“Meaning derives from relationships and articulation,” our professor, Doug Downs, wrote in the margins of this reading (202). When I saw this, my first thought was that this could be applied to not only our relationship with writing, but with our relationships with other people (and ourselves). Sometimes when I get stuck on the page, I refer to a bit of advice I received from a mentor: Write one true sentence. Easier said than done of course, but to express truth requires articulation. And to be articulate requires our abilities to draw on what it already out there, floating around in a sense, enhance it (capture the essence of it) and send it back out into world.

I will end this blog post with my favorite sentence from this chapter: “Contemporary ideas in our field indicate that writing is not solely an individual act (or even largely), but a social one; new ideas and texts do not spring from the brow of isolated writers, but are developed intertextually from bits and pieces already out there (200).

Online Commenting Comments

“The psychologists call it ‘deindividuation.’ It's what happens when social norms are withdrawn because identities are concealed.” And, “The implications of those liberties, of the ubiquity of anonymity and the language of the crowd, are only beginning to be felt.”

For me, these two sentences summed up Tim Adams’s article “How the internet created an age of rage.”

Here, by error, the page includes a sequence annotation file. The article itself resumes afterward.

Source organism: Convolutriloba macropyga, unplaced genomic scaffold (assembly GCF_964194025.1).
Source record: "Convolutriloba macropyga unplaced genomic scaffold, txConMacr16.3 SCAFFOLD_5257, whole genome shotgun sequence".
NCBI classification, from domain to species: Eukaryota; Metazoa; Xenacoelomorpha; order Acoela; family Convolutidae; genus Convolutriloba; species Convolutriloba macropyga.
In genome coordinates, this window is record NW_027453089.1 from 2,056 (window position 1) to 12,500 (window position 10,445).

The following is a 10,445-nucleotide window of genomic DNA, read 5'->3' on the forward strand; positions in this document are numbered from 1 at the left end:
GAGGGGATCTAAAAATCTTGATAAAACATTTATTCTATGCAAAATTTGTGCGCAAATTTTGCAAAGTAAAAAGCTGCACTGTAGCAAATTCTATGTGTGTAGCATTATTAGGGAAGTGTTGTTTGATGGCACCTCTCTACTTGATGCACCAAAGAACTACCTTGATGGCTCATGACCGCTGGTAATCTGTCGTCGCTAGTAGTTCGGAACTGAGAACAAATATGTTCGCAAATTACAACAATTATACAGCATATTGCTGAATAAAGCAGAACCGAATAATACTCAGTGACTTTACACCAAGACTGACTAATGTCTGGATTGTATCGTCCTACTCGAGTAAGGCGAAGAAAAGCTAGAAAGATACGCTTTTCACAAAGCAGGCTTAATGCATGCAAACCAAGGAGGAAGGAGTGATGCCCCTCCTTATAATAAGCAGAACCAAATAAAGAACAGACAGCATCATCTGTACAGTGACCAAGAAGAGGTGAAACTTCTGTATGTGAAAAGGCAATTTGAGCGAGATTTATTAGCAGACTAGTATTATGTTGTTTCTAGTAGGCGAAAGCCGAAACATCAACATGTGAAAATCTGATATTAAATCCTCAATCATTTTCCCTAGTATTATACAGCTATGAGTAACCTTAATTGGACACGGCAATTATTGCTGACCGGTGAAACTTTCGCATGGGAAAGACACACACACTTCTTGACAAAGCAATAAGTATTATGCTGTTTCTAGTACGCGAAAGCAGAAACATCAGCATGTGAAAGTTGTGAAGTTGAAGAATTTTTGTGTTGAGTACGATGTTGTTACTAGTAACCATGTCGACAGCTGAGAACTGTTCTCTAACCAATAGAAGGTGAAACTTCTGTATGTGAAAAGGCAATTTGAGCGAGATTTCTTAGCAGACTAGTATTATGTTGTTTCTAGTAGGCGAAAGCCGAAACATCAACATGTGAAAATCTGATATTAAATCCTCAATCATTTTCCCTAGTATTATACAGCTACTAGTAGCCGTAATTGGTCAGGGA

It reminds me of a featured article in the latest issue of Outside, that speaks out against cyber-bullying in the form of Instagram comments. I must admit that my first reaction was, “Oh brother. Are you serious? Why are these athletes (who make their living off their sponsorships, who are probably required to have accounts for that reason) taking these comments so seriously?” Well, I decided to try and put myself in their shoes, and perhaps now also Stewart Lee’s shoes, and consider for a moment how I might feel if people asked me how many cocks I had to suck in order to get on the cover of some magazine. I’d probably delete the comment and move on. Cyber-bullying, like a lot of things in life, too, gets old though. And I have compassion for these people who are having to deal with such bologna. What a waste of time it must be to pilfer through comments and delete the nasty ones, for instance. It is, unfortunately, another example of how our world is slipping away from itself.

Of course, I’m still speaking from a position of someone without a social media account. I do have this website though, and if I’m being completely honest, it freaks me out that now people can Google me and pictures from this website pop up. Whatever, though. I certainly don’t spend time worrying about who is commenting what, whether or not they are some internet troll or some asshole in the Bay Area. I feel lucky, relieved, and possibly more accepted because of this perhaps.

It seems to boil down to respect and reputation. It already requires a great deal of energy to maintain character in person, and it seems now we must stretch ourselves even thinner to keep our online lives in tact. Sigh. It’s abstract. It’s complicated. It’s even harder to do, I’m sure, when thousands and thousands of users have access to a comment feed, each one with their very own precious opinion about a posted picture.